Wednesday, 10 May 2017

Order in the House

[Media prompt] Australian politician becomes first to breastfeed in parliament.
Order in the House

“The member for Biggajugga will resume his seat,” said the deputy speaker. “The minister is of course allowed to change a nappy on the table.”

A chorus of ‘hear hears’ rumbled through the House, with the occasional ‘pull your head in comrade’ thrown in for good measure.

“Will you look at that,” said Ernie, gripping his stubby holder in a gnarled hand. “Ethel, come and take a gander at this.”

Ernie was seated in a lounge chair, long overdue for the rubbish tip, but it was as comfortable a chair as he had ever had, and no amount of Ethel nagging at him to throw it out would change his mind. Dynamite, a mongrel older than the chair and named on account of Ernie’s belief that if explosives where brains he had not enough to blow the balls off a mosquito, picked his head up off the floor, looking at Ernie to see what all the kerfuffle was about. He cared little for anybody other than his master, and could be counted on, Ernie hoped, to surgically remove a politician’s balls if he ever got close enough to one.

“You know, mate,” Ernie said to the dog, “I never thought I’d see the day.”

He lifted the bottle to his lips, and took a swallow.

“I bet even you wouldn’t take a shit in Parliament House,” he said, rubbing a hoary heel over the dogs back. Dynamite’s tail thumped on the floor.

“Ethel,” said Ernie, turning a neck stiffened from decades of driving semi-trailers around the country, “hurry up, Love, you’ll miss it.”

He could hear his wife put something back on the stove, her footsteps coming through the house, a familiar tread on the wooden floorboards. They had moved in the day they got married, and never felt an urge to live anywhere else. Three boys, all grown up and with lives of their own, and now just the two of them again. It was worth a bit of money now, he knew that all right. But they would have to buy somewhere else, and then there was stamp duty, and removalists who had never done an honest day's work in their lives.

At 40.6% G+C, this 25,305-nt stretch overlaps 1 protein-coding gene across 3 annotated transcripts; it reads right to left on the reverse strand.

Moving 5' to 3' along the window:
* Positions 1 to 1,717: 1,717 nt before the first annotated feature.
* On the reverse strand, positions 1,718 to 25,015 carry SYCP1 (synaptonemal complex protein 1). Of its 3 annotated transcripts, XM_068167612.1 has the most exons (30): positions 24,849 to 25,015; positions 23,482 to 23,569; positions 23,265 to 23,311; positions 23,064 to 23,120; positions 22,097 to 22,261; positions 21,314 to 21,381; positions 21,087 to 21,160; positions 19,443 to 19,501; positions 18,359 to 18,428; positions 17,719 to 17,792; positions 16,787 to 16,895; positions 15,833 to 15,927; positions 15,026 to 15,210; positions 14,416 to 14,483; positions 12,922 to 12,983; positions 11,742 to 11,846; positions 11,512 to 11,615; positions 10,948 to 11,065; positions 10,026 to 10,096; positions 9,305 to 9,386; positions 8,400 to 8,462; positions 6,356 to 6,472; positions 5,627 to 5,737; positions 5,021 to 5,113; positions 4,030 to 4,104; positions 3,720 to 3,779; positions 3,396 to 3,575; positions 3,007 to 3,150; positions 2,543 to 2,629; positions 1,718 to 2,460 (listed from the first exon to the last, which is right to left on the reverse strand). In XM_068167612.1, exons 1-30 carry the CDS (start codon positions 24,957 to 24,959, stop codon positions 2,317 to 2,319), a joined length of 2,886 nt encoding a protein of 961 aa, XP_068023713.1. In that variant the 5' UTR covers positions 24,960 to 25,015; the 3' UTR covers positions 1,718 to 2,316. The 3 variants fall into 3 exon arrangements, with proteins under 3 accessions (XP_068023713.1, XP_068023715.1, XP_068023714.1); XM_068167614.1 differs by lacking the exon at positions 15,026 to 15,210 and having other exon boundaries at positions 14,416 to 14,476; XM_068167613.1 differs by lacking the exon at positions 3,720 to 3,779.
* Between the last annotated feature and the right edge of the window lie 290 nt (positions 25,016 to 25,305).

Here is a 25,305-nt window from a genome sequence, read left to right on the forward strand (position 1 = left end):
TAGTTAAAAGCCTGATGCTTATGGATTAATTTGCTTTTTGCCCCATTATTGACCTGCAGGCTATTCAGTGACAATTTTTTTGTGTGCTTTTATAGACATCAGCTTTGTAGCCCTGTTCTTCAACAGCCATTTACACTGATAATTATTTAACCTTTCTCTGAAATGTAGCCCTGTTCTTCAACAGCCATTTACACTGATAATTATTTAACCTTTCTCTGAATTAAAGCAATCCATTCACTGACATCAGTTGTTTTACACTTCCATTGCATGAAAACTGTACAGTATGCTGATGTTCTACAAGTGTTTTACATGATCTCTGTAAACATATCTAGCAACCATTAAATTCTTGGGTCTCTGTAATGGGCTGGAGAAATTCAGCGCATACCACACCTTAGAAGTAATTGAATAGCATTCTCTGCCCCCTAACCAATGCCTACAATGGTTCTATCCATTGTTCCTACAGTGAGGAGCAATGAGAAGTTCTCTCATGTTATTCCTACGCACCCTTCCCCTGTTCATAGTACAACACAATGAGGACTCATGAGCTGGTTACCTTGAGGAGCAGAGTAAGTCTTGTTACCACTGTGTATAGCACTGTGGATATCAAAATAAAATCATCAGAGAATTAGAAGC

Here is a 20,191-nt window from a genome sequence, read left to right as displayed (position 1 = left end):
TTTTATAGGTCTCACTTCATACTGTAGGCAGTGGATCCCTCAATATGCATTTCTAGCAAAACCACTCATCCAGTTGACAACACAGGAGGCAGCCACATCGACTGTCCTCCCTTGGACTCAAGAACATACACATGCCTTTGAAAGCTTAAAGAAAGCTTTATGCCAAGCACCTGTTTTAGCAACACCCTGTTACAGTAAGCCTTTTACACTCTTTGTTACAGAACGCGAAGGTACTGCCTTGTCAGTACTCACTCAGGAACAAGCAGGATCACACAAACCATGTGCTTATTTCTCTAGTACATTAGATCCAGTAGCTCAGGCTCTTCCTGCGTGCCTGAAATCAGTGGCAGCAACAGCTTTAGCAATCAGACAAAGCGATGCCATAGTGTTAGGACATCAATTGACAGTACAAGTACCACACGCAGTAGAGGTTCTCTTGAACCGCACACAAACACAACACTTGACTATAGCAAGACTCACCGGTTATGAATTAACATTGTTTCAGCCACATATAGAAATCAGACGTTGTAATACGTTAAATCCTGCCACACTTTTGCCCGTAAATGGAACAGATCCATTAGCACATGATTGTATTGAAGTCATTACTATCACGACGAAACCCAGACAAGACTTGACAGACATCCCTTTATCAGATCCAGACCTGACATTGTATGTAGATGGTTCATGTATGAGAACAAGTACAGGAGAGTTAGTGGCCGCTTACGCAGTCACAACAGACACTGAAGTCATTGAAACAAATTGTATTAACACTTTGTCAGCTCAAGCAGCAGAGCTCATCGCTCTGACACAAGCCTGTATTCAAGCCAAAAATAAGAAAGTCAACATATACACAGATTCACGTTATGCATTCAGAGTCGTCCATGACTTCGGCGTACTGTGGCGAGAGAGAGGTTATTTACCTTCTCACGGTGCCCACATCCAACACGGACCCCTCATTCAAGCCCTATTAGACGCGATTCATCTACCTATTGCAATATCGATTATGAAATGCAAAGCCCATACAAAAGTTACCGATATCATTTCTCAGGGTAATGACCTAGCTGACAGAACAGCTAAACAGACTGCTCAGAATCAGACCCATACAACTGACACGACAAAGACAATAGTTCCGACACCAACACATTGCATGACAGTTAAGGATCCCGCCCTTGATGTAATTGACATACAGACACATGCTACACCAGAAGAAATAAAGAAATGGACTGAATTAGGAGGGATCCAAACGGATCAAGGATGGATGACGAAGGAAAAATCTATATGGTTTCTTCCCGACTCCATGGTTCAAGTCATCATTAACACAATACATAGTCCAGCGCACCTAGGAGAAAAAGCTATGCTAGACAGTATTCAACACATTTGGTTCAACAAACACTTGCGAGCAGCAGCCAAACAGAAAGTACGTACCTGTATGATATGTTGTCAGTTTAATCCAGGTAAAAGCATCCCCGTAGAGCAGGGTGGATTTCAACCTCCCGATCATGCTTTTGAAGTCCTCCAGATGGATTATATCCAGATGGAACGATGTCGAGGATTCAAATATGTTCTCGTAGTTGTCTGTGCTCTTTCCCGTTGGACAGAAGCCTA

“Look at that,” he said, as Ethel came into the lounge room. He pointed at the television, Dynamite’s eyes followed the line of Ernie’s finger.

“What on earth…?”

“I told you.”

“This is because of that woman, whatshername, who wanted to feed her little one in Parliament, isn’t it?”

“That’s Biggins,” said Ernie. “He's a bloody embarrassment to this state.”

“Don’t swear. You’d really think they’d draw the line somewhere, wouldn’t you?”

Ethel sat on the sofa, patting the dog on his head. Dynamite closed his eyes in pleasure.

“Well,” said Ernie, “if you’re going to let someone breastfeed, then it only makes sense you have to let someone bring in their elderly mother change their nappy. I mean, she’s got Alzheimer’s, right?”

Ethel laughed. “I’m glad we won’t be around to see what comes next.”

“I’ll drink to that,” said Ernie. 

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